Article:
Social-Emotional Learning To Deal With Anxiety Among Students In Most-Depressed India

Each year, between 30-40 people per 100,000 Indians aged between 15 and 29, kill themselves In India. This accounts for about a third of all suicides in the country, making India the country which has highest number of suicide among the youths, according to Lancet report 2012, the last survey report done on the issue.

The national mental health Survey 2016 showed that one in 20 people suffered from depression in India. One in three respondents was in the 18-29 year age group.


Absence of social interaction, heavy dependence on gadgets, lack of parental guidance and the sense of entitlement that the Gen-next is growing up in, is leaving them incapable of tackling social, relational and academic setbacks.

 And the lack of sensitisation among teachers and administrators, is also a major area of concern, given that an increasing number of students are suffering from anxiety and depression.

Mustering up her courage, 19-year-old Samridhi (name changed), a student at a leading design institute in Delhi, sent an email to a teacher, confiding about her inability to cope with her classes and having sleep problem because of which she was unable to submit her assignment. Samridhi had hoped that her teacher would understand and help her. But the concerned teacher forwarded the e-mail to a visiting counsellor.

It was only when Samridhi visited the counsellor that she learned she was suffering from anxiety at being unable to handle the academic stress in a professional institute. The counsellor told her parents that the teacher ought to have spoken to Samridhi first, instead of referring her to a counsellor.

“This is where our colleges and institutions are failing the students,” said the counsellor who didn’t want to be named. “The faculty members are not equipped to manage or are even sensitised to the psychological wellbeing of students,” stated the counsellor.

This is not the view of just one counsellor. Dr Geetanjali Kumar, who has been working as a counsellor for decades, holds a similar opinion. “After interacting with students at an engineering college and a design institute in Delhi during my visits, I have concluded that the staff do not understand or are able to decipher the tell-tale signs in youngsters,” Kumar said. “If students are quiet and withdrawn or their attendance is dipping, the staff feel the individuals are problem children, without making an effort to understand the underlying concerns.”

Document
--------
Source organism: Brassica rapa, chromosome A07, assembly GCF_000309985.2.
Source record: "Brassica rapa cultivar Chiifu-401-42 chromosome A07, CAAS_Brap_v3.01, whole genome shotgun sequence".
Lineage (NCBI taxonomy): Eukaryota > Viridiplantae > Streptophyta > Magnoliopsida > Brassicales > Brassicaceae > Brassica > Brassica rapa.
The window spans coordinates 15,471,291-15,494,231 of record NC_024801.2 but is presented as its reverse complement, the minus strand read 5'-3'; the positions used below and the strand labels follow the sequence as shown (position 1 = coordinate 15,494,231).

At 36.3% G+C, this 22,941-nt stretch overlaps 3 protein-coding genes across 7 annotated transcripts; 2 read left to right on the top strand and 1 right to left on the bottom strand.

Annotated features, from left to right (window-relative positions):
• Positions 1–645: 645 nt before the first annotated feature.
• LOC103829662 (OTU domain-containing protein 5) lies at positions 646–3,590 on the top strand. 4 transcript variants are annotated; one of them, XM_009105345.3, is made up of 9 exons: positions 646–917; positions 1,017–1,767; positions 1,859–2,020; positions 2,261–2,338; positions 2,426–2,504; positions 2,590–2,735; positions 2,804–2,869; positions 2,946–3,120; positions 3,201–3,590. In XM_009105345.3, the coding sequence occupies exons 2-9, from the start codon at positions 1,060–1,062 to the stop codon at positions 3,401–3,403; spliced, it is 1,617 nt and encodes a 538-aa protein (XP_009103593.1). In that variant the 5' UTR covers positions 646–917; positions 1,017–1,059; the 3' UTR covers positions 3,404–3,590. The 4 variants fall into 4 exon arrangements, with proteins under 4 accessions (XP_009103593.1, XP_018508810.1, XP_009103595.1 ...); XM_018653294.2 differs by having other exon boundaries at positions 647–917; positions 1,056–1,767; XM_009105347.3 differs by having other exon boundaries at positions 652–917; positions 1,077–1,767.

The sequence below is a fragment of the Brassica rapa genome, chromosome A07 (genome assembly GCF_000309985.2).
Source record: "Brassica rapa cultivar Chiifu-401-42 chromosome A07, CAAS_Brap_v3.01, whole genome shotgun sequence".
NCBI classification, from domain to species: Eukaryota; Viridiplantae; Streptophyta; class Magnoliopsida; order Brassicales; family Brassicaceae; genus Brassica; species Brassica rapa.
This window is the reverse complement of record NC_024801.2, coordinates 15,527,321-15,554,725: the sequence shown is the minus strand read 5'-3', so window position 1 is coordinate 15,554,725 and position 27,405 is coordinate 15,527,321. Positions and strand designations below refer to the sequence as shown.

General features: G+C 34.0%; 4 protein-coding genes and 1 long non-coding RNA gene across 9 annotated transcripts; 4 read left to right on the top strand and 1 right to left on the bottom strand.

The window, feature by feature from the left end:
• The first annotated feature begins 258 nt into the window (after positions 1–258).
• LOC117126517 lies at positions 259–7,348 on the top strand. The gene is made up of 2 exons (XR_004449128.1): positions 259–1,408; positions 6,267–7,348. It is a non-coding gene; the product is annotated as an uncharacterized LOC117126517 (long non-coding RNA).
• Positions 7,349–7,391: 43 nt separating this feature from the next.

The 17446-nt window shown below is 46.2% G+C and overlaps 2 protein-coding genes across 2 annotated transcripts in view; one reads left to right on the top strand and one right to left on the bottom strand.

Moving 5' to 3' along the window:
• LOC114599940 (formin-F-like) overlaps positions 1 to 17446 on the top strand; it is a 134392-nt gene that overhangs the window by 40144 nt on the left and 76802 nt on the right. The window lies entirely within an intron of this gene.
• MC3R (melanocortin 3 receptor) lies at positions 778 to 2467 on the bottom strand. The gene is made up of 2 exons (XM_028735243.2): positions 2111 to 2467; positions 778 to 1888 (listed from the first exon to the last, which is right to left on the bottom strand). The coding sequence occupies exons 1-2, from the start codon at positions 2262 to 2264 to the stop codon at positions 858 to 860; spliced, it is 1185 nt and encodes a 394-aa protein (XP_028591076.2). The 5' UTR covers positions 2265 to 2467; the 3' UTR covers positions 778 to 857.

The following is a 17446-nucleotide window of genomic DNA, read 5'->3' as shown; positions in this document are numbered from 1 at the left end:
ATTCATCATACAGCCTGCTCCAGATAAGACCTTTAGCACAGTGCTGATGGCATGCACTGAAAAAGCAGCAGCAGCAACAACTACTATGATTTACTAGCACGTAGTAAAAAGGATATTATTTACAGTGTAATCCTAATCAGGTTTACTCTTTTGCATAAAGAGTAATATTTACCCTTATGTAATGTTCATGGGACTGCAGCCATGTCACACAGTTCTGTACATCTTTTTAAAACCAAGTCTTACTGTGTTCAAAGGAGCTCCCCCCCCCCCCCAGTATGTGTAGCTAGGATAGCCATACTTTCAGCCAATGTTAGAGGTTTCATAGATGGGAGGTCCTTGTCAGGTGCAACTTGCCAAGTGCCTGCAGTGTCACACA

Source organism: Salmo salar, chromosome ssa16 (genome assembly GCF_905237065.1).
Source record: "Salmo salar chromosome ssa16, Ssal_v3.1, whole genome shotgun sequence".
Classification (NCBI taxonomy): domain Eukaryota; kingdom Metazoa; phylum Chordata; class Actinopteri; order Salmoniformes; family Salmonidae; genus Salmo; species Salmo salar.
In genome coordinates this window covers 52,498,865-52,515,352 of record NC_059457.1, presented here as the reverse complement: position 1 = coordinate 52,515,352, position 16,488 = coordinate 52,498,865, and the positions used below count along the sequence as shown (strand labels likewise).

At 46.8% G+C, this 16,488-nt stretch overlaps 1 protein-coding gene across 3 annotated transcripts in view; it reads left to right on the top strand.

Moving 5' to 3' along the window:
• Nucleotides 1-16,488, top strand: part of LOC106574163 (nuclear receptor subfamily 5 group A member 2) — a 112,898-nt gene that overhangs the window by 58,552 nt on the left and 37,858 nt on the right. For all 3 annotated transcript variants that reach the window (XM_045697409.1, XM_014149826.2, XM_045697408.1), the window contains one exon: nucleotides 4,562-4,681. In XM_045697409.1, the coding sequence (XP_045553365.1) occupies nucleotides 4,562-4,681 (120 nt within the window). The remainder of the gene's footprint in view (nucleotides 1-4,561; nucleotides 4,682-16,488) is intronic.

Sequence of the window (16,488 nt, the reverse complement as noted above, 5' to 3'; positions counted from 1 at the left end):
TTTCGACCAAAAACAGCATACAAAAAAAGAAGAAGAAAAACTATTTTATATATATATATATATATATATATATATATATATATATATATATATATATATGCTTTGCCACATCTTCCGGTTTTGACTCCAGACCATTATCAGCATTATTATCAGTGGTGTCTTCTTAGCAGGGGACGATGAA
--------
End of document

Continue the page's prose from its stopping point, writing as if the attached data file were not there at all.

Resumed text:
“Researchers have found that even more than IQ, your emotional awareness and abilities to handle feelings will determine your success and happiness in all walks of life, including family relationships.” — John Gottman, author.

Appreciating that emotional awareness and self-regulatory skills are a linchpin in personal success, has brought greater focus to educational aims. Countries like the USA and the UK have already started taking well chalked out plans to deal with issues which appear to be a lack of emotional education rather than mental illness.

In the US, more and more schools are adding Social-emotional learning to the classic curriculum of Language, Maths, Science, History and Geography. In the UK too, the Department for Education has unveiled plans to make Wellbeing Education, universal in schools by 2020.

Knowledge is power, so arming school children with the knowledge that they need to manage their wellbeing feels like an appropriate response.

Mark Greenberg,  a pioneer of Social-emotional learning at Penn State suggests, “We can teach children how to overcome fear, hatred, anger and anxiety. SEL programs have proven that children can develop lifelong abilities such as self-awareness, anger management and impulse control, and positive qualities such as empathy and compassion.”


Meanwhile in India, the need for an urgent look at how to sensitise students, teachers and administrators to mental health setbacks is already being felt among some academicians. The School of Languages, Literature and Culture at Jawaharlal University recently requested the administration to constitute a committee to address mental health issues among scholars, proving that how anxiety and depression are no longer absent from classrooms.

University students have been the hardest-hit demographics, when it comes to their mental-health globally.

There is an immediate explanation for why India’s elderly have it better than India’s young. Taking care of the elderly has been an important part of Indian familial traditions. Their need are widely recognised and addressed, and they enjoy a measure of respect by virtue of their age.

But in recent times, as young Indians are becoming more progressive, their traditionalist households are becoming less supportive of their choices pertaining to financial independence, marriage age, premarital sex, rehabilitation and taking care of the elderly are becoming reasons often responsible for suicide among the young people in their 20s.

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